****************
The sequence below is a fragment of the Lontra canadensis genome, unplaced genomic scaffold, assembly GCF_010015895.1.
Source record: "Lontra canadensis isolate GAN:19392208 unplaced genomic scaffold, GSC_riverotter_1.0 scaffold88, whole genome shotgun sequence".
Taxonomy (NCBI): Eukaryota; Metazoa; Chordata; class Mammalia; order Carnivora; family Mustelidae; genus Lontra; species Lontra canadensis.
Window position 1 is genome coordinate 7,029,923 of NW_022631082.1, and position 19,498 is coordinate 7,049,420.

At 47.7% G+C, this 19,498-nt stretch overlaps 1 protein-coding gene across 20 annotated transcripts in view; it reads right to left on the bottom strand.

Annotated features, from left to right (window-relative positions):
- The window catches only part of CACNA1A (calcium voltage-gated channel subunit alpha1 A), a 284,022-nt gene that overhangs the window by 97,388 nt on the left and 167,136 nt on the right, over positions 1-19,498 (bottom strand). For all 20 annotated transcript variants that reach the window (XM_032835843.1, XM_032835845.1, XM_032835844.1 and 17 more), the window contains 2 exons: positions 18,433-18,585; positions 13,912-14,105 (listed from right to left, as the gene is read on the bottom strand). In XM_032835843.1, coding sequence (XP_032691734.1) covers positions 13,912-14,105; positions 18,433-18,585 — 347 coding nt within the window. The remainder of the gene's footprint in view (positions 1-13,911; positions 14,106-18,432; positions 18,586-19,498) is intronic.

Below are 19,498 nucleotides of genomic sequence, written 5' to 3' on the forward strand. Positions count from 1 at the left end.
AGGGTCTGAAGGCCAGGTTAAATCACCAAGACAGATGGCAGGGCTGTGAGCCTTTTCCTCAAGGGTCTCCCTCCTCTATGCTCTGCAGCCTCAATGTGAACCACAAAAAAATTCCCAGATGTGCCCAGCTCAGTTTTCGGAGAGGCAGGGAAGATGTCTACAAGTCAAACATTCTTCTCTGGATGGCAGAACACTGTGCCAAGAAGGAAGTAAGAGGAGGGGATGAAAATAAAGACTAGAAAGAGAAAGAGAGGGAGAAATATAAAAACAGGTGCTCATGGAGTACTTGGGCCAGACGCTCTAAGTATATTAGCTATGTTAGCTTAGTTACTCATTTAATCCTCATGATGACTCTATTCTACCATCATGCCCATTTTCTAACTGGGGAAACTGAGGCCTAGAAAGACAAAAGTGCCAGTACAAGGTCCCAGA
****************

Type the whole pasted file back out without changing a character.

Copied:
The sequence below is a fragment of the Lontra canadensis genome, unplaced genomic scaffold, assembly GCF_010015895.1.
Source record: "Lontra canadensis isolate GAN:19392208 unplaced genomic scaffold, GSC_riverotter_1.0 scaffold88, whole genome shotgun sequence".
Taxonomy (NCBI): Eukaryota; Metazoa; Chordata; class Mammalia; order Carnivora; family Mustelidae; genus Lontra; species Lontra canadensis.
Window position 1 is genome coordinate 7,029,923 of NW_022631082.1, and position 19,498 is coordinate 7,049,420.

At 47.7% G+C, this 19,498-nt stretch overlaps 1 protein-coding gene across 20 annotated transcripts in view; it reads right to left on the bottom strand.

Annotated features, from left to right (window-relative positions):
- The window catches only part of CACNA1A (calcium voltage-gated channel subunit alpha1 A), a 284,022-nt gene that overhangs the window by 97,388 nt on the left and 167,136 nt on the right, over positions 1-19,498 (bottom strand). For all 20 annotated transcript variants that reach the window (XM_032835843.1, XM_032835845.1, XM_032835844.1 and 17 more), the window contains 2 exons: positions 18,433-18,585; positions 13,912-14,105 (listed from right to left, as the gene is read on the bottom strand). In XM_032835843.1, coding sequence (XP_032691734.1) covers positions 13,912-14,105; positions 18,433-18,585 — 347 coding nt within the window. The remainder of the gene's footprint in view (positions 1-13,911; positions 14,106-18,432; positions 18,586-19,498) is intronic.

Below are 19,498 nucleotides of genomic sequence, written 5' to 3' on the forward strand. Positions count from 1 at the left end.
AGGGTCTGAAGGCCAGGTTAAATCACCAAGACAGATGGCAGGGCTGTGAGCCTTTTCCTCAAGGGTCTCCCTCCTCTATGCTCTGCAGCCTCAATGTGAACCACAAAAAAATTCCCAGATGTGCCCAGCTCAGTTTTCGGAGAGGCAGGGAAGATGTCTACAAGTCAAACATTCTTCTCTGGATGGCAGAACACTGTGCCAAGAAGGAAGTAAGAGGAGGGGATGAAAATAAAGACTAGAAAGAGAAAGAGAGGGAGAAATATAAAAACAGGTGCTCATGGAGTACTTGGGCCAGACGCTCTAAGTATATTAGCTATGTTAGCTTAGTTACTCATTTAATCCTCATGATGACTCTATTCTACCATCATGCCCATTTTCTAACTGGGGAAACTGAGGCCTAGAAAGACAAAAGTGCCAGTACAAGGTCCCAGA